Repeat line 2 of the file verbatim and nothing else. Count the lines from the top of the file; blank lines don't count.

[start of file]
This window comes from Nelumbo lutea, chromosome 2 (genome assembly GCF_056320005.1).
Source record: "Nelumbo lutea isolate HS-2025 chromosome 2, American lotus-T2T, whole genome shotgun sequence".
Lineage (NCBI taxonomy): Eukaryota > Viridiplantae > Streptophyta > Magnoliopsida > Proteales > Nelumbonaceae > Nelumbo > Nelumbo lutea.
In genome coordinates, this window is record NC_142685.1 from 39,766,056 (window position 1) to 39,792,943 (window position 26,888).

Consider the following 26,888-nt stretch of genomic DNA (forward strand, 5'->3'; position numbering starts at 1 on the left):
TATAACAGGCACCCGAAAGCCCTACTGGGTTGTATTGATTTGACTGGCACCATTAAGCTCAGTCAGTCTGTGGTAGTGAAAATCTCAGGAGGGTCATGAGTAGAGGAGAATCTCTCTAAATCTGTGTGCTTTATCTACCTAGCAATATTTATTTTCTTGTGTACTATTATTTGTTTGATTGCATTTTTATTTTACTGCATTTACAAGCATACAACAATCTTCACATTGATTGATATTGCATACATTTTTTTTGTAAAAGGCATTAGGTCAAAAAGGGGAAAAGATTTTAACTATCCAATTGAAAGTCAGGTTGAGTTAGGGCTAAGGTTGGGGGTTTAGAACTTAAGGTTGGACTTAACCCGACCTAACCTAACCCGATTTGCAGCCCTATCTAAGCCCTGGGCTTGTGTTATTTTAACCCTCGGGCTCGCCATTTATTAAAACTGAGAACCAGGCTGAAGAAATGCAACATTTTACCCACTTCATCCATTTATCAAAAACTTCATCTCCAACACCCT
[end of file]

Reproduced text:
Source record: "Nelumbo lutea isolate HS-2025 chromosome 2, American lotus-T2T, whole genome shotgun sequence".